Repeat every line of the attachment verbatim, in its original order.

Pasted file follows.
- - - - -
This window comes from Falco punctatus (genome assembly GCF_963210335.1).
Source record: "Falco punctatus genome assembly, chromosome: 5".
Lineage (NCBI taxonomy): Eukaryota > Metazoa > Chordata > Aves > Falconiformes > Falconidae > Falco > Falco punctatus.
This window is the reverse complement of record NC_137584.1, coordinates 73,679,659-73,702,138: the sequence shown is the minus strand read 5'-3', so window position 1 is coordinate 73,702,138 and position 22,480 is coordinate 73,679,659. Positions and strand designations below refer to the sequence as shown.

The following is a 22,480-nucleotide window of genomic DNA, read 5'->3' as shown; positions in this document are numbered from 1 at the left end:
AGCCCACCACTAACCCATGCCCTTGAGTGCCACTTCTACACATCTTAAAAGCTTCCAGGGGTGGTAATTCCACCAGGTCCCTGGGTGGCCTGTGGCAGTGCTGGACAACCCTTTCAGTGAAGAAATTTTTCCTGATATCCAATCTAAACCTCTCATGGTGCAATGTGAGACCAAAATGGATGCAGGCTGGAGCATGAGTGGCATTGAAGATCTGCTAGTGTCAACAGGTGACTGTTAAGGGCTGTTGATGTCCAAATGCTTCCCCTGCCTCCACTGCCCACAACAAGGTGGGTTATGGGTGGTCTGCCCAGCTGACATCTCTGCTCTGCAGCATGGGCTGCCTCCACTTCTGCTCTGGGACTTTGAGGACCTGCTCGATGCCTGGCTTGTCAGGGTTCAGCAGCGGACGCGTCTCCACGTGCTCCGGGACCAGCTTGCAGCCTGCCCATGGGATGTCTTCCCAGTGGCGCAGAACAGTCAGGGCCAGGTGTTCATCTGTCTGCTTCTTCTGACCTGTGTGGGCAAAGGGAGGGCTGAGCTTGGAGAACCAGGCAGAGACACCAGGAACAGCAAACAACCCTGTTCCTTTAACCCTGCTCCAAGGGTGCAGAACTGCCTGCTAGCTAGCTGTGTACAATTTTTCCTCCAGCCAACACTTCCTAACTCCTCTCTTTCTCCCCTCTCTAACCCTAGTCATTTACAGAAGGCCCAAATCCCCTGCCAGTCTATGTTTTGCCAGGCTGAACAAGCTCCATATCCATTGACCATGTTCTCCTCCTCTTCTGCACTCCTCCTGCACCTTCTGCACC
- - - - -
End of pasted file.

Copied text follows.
This window comes from Falco punctatus (genome assembly GCF_963210335.1).
Source record: "Falco punctatus genome assembly, chromosome: 5".
Lineage (NCBI taxonomy): Eukaryota > Metazoa > Chordata > Aves > Falconiformes > Falconidae > Falco > Falco punctatus.
This window is the reverse complement of record NC_137584.1, coordinates 73,679,659-73,702,138: the sequence shown is the minus strand read 5'-3', so window position 1 is coordinate 73,702,138 and position 22,480 is coordinate 73,679,659. Positions and strand designations below refer to the sequence as shown.

The following is a 22,480-nucleotide window of genomic DNA, read 5'->3' as shown; positions in this document are numbered from 1 at the left end:
AGCCCACCACTAACCCATGCCCTTGAGTGCCACTTCTACACATCTTAAAAGCTTCCAGGGGTGGTAATTCCACCAGGTCCCTGGGTGGCCTGTGGCAGTGCTGGACAACCCTTTCAGTGAAGAAATTTTTCCTGATATCCAATCTAAACCTCTCATGGTGCAATGTGAGACCAAAATGGATGCAGGCTGGAGCATGAGTGGCATTGAAGATCTGCTAGTGTCAACAGGTGACTGTTAAGGGCTGTTGATGTCCAAATGCTTCCCCTGCCTCCACTGCCCACAACAAGGTGGGTTATGGGTGGTCTGCCCAGCTGACATCTCTGCTCTGCAGCATGGGCTGCCTCCACTTCTGCTCTGGGACTTTGAGGACCTGCTCGATGCCTGGCTTGTCAGGGTTCAGCAGCGGACGCGTCTCCACGTGCTCCGGGACCAGCTTGCAGCCTGCCCATGGGATGTCTTCCCAGTGGCGCAGAACAGTCAGGGCCAGGTGTTCATCTGTCTGCTTCTTCTGACCTGTGTGGGCAAAGGGAGGGCTGAGCTTGGAGAACCAGGCAGAGACACCAGGAACAGCAAACAACCCTGTTCCTTTAACCCTGCTCCAAGGGTGCAGAACTGCCTGCTAGCTAGCTGTGTACAATTTTTCCTCCAGCCAACACTTCCTAACTCCTCTCTTTCTCCCCTCTCTAACCCTAGTCATTTACAGAAGGCCCAAATCCCCTGCCAGTCTATGTTTTGCCAGGCTGAACAAGCTCCATATCCATTGACCATGTTCTCCTCCTCTTCTGCACTCCTCCTGCACCTTCTGCACC